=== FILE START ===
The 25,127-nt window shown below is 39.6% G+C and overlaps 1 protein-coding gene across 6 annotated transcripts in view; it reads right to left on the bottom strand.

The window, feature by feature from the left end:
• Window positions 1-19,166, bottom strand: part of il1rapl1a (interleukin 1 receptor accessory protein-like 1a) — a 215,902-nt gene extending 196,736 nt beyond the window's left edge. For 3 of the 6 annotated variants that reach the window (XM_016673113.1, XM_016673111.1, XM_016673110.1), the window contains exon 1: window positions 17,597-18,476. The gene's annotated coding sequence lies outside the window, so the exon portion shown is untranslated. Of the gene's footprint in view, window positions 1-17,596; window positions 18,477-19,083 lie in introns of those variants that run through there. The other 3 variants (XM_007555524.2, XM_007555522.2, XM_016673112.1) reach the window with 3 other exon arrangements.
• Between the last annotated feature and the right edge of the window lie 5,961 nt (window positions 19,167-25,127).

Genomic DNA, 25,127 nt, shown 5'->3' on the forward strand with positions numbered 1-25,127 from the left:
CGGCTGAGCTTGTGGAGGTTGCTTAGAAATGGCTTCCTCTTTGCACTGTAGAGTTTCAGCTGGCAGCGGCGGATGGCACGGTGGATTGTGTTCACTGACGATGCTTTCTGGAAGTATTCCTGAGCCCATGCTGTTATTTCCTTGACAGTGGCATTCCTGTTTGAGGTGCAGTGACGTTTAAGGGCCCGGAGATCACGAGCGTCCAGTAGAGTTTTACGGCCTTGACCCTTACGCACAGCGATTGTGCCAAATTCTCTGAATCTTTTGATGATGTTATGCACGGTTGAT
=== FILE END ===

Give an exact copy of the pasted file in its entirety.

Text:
The 25,127-nt window shown below is 39.6% G+C and overlaps 1 protein-coding gene across 6 annotated transcripts in view; it reads right to left on the bottom strand.

The window, feature by feature from the left end:
• Window positions 1-19,166, bottom strand: part of il1rapl1a (interleukin 1 receptor accessory protein-like 1a) — a 215,902-nt gene extending 196,736 nt beyond the window's left edge. For 3 of the 6 annotated variants that reach the window (XM_016673113.1, XM_016673111.1, XM_016673110.1), the window contains exon 1: window positions 17,597-18,476. The gene's annotated coding sequence lies outside the window, so the exon portion shown is untranslated. Of the gene's footprint in view, window positions 1-17,596; window positions 18,477-19,083 lie in introns of those variants that run through there. The other 3 variants (XM_007555524.2, XM_007555522.2, XM_016673112.1) reach the window with 3 other exon arrangements.
• Between the last annotated feature and the right edge of the window lie 5,961 nt (window positions 19,167-25,127).

Genomic DNA, 25,127 nt, shown 5'->3' on the forward strand with positions numbered 1-25,127 from the left:
CGGCTGAGCTTGTGGAGGTTGCTTAGAAATGGCTTCCTCTTTGCACTGTAGAGTTTCAGCTGGCAGCGGCGGATGGCACGGTGGATTGTGTTCACTGACGATGCTTTCTGGAAGTATTCCTGAGCCCATGCTGTTATTTCCTTGACAGTGGCATTCCTGTTTGAGGTGCAGTGACGTTTAAGGGCCCGGAGATCACGAGCGTCCAGTAGAGTTTTACGGCCTTGACCCTTACGCACAGCGATTGTGCCAAATTCTCTGAATCTTTTGATGATGTTATGCACGGTTGAT